The secret to great gizzards, same as the Irish folk song: beer, beer, beer

When four friends limit out on pheasants and one guy calls dibs on gizzards, much like the childhood game of calling “shotgun,” there can be no argument.

Such was the case a few years ago when three friends and I spent half a week before Thanksgiving stalking birds and slinging lines just south of Canada in Eastern Washington.

Prior to our day of departure, we didn’t have much to show for our miles of mountain trails and water covered—simply one pheasant, one spruce grouse and one rainbow trout.

On the morning of our last day we cleaned the cabin and loaded up the trucks, decided to test one parcel of land before taking off.

Once we laid eyes on that first flush of roosters, it didn’t matter how late we arrived home on Thanksgiving eve—we were determined to work every draw.

The time afield paid off, as 12 roosters lay lined at our feet. Before I could even fathom how I might cook these birds after Thanksgiving, my buddy Mike politely uttered his request.

The gizzard, an essential organ for a bird’s digestive system, looks like a giant snail shell. One alone isn’t enough for a meal, but gizzards from a few limits of birds can make for great appetizers if cleaned and cooked properly, since, essentially, they are really just another meaty muscle.

So next time you and some friends bust a slew of birds, make certain to be the first to call “gizzards.”


Makes 4 servings.

Gizzards from 12 birds, halved 

Basic beer batter ratios:

1-1/2 cups flour

1 cup preferred beer

1/3 cup favorite spice mix or 1/3 cup from the below mix:

2 teaspoons each: salt, pepper, brown sugar, chili powder, paprika, granulated garlic, onion powder, ground jalapeño pepper, dry oregano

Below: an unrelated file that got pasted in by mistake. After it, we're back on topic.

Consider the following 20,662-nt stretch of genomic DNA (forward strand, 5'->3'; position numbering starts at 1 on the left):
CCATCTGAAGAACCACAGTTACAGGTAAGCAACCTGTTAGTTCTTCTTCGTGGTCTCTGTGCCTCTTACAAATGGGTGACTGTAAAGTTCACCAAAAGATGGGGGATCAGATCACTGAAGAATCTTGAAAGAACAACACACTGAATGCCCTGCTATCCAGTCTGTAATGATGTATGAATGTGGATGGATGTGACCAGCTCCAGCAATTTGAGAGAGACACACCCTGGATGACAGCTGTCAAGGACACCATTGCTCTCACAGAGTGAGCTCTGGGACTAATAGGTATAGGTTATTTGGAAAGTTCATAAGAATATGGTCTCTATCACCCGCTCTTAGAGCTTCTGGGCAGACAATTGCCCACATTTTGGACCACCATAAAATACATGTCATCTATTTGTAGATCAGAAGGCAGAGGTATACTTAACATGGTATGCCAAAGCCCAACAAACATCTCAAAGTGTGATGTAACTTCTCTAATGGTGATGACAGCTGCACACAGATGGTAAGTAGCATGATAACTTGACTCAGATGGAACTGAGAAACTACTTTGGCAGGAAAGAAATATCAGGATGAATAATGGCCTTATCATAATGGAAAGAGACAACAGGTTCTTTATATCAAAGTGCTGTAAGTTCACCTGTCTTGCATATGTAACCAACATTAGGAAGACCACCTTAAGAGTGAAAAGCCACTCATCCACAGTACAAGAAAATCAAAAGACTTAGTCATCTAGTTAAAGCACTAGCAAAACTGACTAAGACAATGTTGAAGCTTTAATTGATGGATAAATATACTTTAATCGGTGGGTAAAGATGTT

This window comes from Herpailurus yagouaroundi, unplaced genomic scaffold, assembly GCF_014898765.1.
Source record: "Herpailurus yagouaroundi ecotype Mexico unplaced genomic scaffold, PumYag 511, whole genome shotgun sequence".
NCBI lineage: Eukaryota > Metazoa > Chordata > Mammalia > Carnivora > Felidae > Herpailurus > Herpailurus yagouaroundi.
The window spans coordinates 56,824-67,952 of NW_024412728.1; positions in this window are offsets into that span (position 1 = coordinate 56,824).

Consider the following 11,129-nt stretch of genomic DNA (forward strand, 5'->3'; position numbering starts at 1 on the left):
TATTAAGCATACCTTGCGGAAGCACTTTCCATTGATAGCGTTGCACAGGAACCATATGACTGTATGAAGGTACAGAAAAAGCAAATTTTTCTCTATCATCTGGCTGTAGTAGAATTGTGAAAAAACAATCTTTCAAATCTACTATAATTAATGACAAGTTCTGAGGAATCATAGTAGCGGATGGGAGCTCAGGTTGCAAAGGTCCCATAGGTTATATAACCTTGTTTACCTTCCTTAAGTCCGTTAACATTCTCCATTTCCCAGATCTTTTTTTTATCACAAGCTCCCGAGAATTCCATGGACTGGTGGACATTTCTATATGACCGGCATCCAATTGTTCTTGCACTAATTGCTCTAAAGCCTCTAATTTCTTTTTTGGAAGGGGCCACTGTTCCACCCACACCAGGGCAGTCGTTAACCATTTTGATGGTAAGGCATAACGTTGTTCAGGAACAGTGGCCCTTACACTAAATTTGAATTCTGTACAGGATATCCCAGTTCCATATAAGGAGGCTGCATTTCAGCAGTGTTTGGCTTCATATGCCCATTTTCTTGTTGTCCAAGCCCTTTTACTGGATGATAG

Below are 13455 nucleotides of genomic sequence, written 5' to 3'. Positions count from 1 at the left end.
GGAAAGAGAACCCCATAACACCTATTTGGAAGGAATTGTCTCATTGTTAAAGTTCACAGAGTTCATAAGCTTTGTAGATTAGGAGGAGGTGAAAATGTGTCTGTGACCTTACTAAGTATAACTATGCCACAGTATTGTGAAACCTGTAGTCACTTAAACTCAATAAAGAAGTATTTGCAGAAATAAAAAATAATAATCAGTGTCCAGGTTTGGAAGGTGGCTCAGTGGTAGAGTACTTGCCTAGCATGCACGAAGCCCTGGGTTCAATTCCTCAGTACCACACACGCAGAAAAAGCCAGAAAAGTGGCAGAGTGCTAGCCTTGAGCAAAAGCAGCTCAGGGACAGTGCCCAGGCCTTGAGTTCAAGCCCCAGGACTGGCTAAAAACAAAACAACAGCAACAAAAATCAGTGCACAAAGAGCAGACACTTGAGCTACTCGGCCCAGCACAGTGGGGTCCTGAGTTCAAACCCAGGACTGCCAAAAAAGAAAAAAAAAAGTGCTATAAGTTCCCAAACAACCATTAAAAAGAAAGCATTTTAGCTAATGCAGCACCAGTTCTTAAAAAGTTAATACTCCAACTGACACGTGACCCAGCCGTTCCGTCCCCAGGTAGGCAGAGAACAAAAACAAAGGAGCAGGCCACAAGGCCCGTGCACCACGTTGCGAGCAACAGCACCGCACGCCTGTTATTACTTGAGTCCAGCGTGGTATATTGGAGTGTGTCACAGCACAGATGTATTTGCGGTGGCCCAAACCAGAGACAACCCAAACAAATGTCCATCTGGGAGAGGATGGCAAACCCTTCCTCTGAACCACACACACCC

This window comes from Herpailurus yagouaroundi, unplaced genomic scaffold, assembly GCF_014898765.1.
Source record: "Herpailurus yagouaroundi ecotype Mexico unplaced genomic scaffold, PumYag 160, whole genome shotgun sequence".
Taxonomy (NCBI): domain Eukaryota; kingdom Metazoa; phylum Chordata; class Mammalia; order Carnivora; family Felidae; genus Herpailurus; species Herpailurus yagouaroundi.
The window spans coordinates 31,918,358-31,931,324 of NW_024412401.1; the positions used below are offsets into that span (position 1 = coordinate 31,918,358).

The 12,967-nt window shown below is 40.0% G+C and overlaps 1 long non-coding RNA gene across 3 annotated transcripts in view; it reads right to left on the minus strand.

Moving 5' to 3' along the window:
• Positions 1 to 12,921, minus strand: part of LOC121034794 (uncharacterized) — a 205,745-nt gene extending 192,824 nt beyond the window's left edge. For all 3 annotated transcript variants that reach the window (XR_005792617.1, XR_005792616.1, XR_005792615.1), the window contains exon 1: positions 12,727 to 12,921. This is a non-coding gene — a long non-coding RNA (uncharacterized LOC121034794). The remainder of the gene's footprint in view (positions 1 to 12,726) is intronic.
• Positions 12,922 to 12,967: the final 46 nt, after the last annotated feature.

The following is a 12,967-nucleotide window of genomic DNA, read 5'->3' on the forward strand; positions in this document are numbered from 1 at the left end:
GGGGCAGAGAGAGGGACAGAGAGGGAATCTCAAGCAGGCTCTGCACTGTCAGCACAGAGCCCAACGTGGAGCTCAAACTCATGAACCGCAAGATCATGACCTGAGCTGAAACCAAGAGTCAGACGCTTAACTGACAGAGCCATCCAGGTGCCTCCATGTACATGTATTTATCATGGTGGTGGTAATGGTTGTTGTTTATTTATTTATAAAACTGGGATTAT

To clean a gizzard: Using a short, very sharp fillet knife, split the gizzard along visible diagonal line. Do not cut all the way through. Use thumbs to remove grit into a bowl of water (using a kitchen faucet to rinse gizzard grit may ruin your pipes). Separate gizzard into two halves, trim white fat edges. Either pinch yellow membrane (grinder plate) or use knife to slice off. Because the silver skin is rather tough, you may choose to use the tip of your knife to slip under the silver skin and cut it off, leaving only burgundy meat for frying.  

To prep gizzards: Rinse gizzards once more. Place in a pot, cover with 2 cups of pilsner beer. Bring to a boil, remove pot and drain gizzards after 15 minutes. Rinse. Place gizzards in 2 cups of pilsner beer to soak for 24 hours.  

Beer batter basics: A solid beer batter ratio follows the basic measurements listed above. Feel free to experiment with spices, but add spices, especially salt, to beer batter mix slowly and test first by frying a drizzle of batter. My personal spice recipe involves 2 teaspoons of the following: salt, pepper, brown sugar, chili powder, paprika, granulated garlic, onion powder, ground jalapeño pepper, dry oregano.

To fry: Cover a medium sauce pan with 1 inch of canola or vegetable oil. Heat on medium-low until oil reaches 375 degrees. Add a couple tablespoons of batter, sans gizzards, to oil to fry and imbue oil with flavor. (Fresh, virgin oil just can’t yield great tastes.) Remove fried dough, test for spice accuracy, then adjust beer batter as necessary in minor amounts. Test again or begin frying gizzards. Dip gizzard halves into beer batter with either fingers or toothpick and drop into oil, three at a time, turning often. The gizzards should reach that perfect golden brown after 45-50 seconds. Remove and set on a napkin-cover plate to dry.

To serve: Pair with your favorite dipping sauce—barbecue, ranch, blue cheese, etc.